Lawmakers press Super Micro for answers on hacking concerns

Lawmakers press Super Micro for answers on hacking concerns
© Anna Moneymaker

Lawmakers are demanding answers to concerns about reports of Chinese cyber espionage regarding the IT company Super Micro.

Sens. Richard Blumenthal (D-Conn.) and Marco RubioMarco Antonio RubioDems plot aggressive post-Mueller moves, beginning with McGahn Senate Republicans tested on Trump support after Mueller Cuban negotiator says Trump's efforts to destabilize Cuba's government will fail MORE (R-Fla.) on Wednesday put pressure on the company, asking in a letter that it cooperate with law enforcement and explain more about the potential breach.

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The lawmakers’ concerns stem from a Bloomberg Businessweek report that detailed how the Chinese government was able to take advantage of vulnerabilities in Super Micro’s supply chain to install their own chips onto the company’s motherboards, which it then sold to many American firms including Apple and Amazon.

Super Micro, Apple and Amazon have all refuted the Bloomberg report, saying that their own investigations have not found evidence of a hack or of being compromised in the way described in the report.

Rubio and Blumenthal acknowledged the denials, but say that given the severity of the report, they still want further explanation.

“The nature of the claims raised alarms that must be comprehensively addressed,” the two wrote.

“We are alarmed about the dangers posed by backdoors, and take any claimed threat to the nation’s networks and supply chain seriously,” Rubio and Blumenthal continued. “These new allegations require thorough answers and urgent investigation for customers, law enforcement, and Congress.”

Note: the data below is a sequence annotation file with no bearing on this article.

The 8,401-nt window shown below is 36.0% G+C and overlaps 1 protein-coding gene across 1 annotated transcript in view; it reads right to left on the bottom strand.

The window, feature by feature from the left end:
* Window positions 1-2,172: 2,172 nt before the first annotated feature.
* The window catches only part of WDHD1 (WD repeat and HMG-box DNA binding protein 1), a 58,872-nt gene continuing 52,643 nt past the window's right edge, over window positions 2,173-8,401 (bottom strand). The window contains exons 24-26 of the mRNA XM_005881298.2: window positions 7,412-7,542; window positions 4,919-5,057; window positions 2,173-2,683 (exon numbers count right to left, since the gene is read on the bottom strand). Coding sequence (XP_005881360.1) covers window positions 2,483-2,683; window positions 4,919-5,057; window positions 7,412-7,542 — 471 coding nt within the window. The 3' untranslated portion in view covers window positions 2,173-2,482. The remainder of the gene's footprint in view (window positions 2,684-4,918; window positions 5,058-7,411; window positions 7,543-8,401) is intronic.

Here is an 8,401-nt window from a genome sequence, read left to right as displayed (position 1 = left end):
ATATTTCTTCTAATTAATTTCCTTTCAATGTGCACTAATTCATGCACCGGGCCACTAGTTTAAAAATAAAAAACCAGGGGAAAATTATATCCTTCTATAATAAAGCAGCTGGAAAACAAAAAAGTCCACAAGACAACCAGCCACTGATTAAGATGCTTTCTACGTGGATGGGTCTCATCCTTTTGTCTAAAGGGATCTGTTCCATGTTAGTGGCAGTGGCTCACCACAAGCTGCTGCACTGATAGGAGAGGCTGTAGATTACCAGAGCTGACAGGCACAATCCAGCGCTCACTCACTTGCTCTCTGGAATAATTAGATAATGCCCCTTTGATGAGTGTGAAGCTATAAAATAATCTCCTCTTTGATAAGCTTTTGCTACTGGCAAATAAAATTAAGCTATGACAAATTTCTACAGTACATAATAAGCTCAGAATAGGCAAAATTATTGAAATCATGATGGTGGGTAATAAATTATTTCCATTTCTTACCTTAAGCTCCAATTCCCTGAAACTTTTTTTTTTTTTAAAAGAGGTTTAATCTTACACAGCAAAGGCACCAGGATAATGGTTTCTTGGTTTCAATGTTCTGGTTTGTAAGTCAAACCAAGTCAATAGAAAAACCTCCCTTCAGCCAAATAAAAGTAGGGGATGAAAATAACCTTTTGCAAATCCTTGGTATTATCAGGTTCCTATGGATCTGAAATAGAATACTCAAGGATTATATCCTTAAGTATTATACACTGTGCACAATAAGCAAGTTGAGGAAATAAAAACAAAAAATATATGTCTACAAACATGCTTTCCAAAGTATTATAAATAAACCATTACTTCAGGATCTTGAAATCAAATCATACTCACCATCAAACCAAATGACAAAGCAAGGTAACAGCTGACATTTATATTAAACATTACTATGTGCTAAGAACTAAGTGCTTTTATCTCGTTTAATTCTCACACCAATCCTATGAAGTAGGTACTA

The two asked that Super Micro provide answers to several questions including if Super Micro has ever found evidence of hardware being tampered with, if it has investigated its supply chain as it previously committed to doing and if the Chinese government has ever requested access to Super Micro’s confidential security information.

Blumenthal and Rubio’s letter comes just after news that Senate Commerce, Science and Transportation Committee Chairman John ThuneJohn Randolph ThuneTelehealth is calling — will Congress pick up? GOP grows tired of being blindsided by Trump Hillicon Valley: Assange faces US charges after arrest | Trump says WikiLeaks 'not my thing' | Uber officially files to go public | Bezos challenges retail rivals on wages | Kremlin tightens its control over internet MORE (R-S.D.) had previously sent letters to Apple, Amazon and Super Micro asking them for more answers as well and to brief committee staff on what they knew regarding Bloomberg’s report.